RestOF THE West More parks & wildlife hotspots The igneous rock formation Devils Tower is so otherworldly looking that it starred in Close Encounters of the Third Kind. It rises 867 feet above the rolling grassland and is a popular place to spot prairie dogs. Fossil Butte National Monument preserves one of the largest deposits of freshwater fish fossils in the world. The brighly-coloured layers of rock are still excavated. Seminoe State Park has giant white sand dunes, acres of sagebrush, thousands of antelope and the moon-like Seminoe Mountains Forest, mountains, prairie, deep canyons, broad valleys, high desert and wetlands all wait to be discovered at Bighorn Canyon National Recreation Area Shoshone National Forest borders Yellowstone and includes the Absaroka, Wind River and Beartooth Mountain ranges.

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ADELE ENJOYING THE TETONS

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Magical

MOMENTS Every member of the group fell in love with Wyoming and their reasons for doing so ranged from ‘the nightlife’ to ‘the wildlife’

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“Standing on the bridge in Sinks Canyon State Park is one of my best memories. The one minute there was bright sunshine and blue skies and the next a blizzard hit just as we were posing for a photo on a rope bridge swinging out over the rushing river.”

Bethanie Parsons, Travel Nation

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“I loved my night out in Cody at the Silver Dollar Bar. It really felt like I had stepped into a different world and it’s not like any night out in the UK – we actually felt involved in the whole scene. It’s a Western-style bar and total strangers come up and ask politely: ‘Mam would you like to dance?’ before spinning you around the floor in front of a live band!”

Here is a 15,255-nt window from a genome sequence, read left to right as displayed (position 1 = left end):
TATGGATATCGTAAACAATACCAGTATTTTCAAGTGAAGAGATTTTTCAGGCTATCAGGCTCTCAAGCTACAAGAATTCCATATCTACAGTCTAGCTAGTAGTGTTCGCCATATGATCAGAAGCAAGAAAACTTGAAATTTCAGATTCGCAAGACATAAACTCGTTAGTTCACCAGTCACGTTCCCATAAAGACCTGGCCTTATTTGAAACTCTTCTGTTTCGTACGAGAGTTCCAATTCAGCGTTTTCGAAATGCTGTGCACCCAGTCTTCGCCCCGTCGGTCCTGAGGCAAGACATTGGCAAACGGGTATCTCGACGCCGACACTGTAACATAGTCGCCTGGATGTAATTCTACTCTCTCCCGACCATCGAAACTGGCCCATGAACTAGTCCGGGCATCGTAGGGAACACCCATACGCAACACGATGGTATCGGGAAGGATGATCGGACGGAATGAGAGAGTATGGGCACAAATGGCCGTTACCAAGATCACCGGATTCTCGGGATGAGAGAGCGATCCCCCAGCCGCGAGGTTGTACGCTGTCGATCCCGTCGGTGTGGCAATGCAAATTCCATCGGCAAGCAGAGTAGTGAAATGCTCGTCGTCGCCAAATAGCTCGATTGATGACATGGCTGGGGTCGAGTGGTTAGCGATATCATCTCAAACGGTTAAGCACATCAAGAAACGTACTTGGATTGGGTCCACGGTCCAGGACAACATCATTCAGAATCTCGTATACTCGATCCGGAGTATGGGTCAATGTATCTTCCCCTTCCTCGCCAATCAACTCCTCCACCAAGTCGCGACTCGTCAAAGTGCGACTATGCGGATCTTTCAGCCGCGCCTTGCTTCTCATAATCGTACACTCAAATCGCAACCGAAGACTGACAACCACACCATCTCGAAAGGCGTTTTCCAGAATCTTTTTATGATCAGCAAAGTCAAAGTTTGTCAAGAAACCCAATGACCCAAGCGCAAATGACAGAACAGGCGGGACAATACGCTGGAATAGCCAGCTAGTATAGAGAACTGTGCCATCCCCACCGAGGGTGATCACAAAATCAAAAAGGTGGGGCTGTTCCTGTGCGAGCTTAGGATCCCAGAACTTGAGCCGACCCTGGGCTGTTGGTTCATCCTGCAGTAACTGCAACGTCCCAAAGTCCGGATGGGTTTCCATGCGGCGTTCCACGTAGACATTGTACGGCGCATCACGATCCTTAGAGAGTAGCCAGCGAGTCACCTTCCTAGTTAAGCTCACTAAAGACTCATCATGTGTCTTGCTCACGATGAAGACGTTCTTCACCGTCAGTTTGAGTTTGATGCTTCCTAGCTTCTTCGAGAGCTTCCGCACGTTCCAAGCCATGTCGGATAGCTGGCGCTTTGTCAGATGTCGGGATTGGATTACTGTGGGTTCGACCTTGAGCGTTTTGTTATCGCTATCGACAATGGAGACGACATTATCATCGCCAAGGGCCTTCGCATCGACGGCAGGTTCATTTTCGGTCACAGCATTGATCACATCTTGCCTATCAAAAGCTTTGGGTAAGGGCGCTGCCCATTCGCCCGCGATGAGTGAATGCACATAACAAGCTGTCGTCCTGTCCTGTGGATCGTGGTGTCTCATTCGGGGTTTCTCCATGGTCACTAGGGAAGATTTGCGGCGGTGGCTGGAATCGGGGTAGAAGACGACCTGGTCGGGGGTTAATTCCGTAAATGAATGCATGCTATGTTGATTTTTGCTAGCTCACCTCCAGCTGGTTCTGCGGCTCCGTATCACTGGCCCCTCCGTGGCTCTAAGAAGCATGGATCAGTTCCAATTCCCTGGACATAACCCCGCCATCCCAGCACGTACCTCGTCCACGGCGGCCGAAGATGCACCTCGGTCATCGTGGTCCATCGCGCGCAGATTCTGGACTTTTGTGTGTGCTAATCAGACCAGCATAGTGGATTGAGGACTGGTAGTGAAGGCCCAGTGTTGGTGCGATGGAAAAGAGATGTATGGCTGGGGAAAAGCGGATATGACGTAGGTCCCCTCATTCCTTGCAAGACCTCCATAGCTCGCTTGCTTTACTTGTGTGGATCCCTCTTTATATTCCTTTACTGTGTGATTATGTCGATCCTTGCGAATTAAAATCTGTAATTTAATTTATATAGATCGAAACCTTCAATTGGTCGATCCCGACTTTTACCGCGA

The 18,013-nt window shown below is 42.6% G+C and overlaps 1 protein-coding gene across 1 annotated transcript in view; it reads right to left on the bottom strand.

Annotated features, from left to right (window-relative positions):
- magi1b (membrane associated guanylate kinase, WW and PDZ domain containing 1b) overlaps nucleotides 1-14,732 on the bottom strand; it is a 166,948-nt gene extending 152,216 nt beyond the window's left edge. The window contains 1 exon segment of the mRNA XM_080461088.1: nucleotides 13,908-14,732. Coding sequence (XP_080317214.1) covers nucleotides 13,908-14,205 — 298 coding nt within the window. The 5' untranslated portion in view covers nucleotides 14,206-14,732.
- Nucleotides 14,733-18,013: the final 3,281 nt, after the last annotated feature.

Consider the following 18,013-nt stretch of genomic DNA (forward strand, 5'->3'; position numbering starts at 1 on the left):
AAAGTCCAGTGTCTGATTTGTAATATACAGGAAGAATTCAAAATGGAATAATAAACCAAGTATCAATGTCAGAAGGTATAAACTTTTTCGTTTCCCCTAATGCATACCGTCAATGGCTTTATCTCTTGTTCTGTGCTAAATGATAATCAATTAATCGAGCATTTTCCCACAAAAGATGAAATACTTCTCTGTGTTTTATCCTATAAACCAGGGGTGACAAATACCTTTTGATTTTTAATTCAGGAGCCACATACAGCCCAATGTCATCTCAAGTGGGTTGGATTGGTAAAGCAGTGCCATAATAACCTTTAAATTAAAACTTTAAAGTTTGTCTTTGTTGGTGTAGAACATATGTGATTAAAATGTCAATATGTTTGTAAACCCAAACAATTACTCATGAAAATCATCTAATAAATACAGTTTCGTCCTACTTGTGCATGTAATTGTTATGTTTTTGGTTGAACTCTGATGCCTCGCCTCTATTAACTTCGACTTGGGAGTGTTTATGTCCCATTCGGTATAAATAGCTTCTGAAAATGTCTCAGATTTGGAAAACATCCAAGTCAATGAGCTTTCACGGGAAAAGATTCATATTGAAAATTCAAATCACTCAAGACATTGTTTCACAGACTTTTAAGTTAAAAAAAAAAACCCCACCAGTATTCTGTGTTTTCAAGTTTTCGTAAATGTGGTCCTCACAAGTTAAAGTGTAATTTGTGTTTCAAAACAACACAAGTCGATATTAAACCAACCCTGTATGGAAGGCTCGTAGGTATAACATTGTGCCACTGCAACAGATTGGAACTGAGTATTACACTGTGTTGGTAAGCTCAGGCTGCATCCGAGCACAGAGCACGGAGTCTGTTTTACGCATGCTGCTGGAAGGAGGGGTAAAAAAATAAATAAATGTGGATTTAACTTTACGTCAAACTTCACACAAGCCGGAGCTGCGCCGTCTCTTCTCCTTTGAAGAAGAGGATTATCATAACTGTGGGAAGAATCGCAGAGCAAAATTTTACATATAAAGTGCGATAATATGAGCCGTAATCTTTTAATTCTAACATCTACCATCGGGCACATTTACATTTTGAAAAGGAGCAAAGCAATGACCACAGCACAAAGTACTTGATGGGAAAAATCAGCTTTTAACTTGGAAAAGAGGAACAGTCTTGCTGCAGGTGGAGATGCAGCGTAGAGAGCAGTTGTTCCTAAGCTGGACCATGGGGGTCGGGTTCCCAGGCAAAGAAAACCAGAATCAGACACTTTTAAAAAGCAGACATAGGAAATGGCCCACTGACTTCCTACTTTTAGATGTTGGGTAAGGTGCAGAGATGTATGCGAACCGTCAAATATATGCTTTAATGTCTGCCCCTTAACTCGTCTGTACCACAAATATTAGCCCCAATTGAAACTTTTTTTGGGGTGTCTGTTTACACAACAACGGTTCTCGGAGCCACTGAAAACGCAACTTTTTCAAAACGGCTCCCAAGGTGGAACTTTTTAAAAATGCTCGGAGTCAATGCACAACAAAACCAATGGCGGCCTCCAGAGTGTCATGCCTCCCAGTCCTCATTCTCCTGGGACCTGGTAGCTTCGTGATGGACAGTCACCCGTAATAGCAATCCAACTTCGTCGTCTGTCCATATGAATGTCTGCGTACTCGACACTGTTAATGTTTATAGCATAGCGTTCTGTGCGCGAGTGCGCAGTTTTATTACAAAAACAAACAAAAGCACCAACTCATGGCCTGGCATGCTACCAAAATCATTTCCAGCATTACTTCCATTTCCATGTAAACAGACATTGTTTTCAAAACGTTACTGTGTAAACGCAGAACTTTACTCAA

Natalie Muncer, Travelbag

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“Grand Teton National Park felt so pure. When we arrived we walked out onto a pontoon in the middle of a partially frozen lake, with the white mountains in the backdrop. As we drove into Jackson, down a straight road, the mountains stayed with us on the right-hand side the whole way, with the sky looking so blue next to the snowy peaks.”

Adele Jones, Kuoni

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“Seeing bears is a once-in-alifetime experience and when we spotted the grizzly in Yellowstone it truly took my breath away. It was early morning and we looked across to the other side of the river, which was as still as glass, and saw him running. Seeing his movement against the snow was beautiful. I was in my

element there and will never forget it.”

Gwyneth Prosser, Travel Counsellor

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“I loved the small towns we passed through. If you self-drive you have the freedom to stop and explore places like Lander, where I enjoyed the shops full of local art; Kirby, where you can tour the Wyoming Whiskey distillery; Meeteetse, where a cowboy opened a chocolate shop to fund his rodeo career; or Rock Springs, where you can see Butch Cassidy’s actual butcher’s shop.”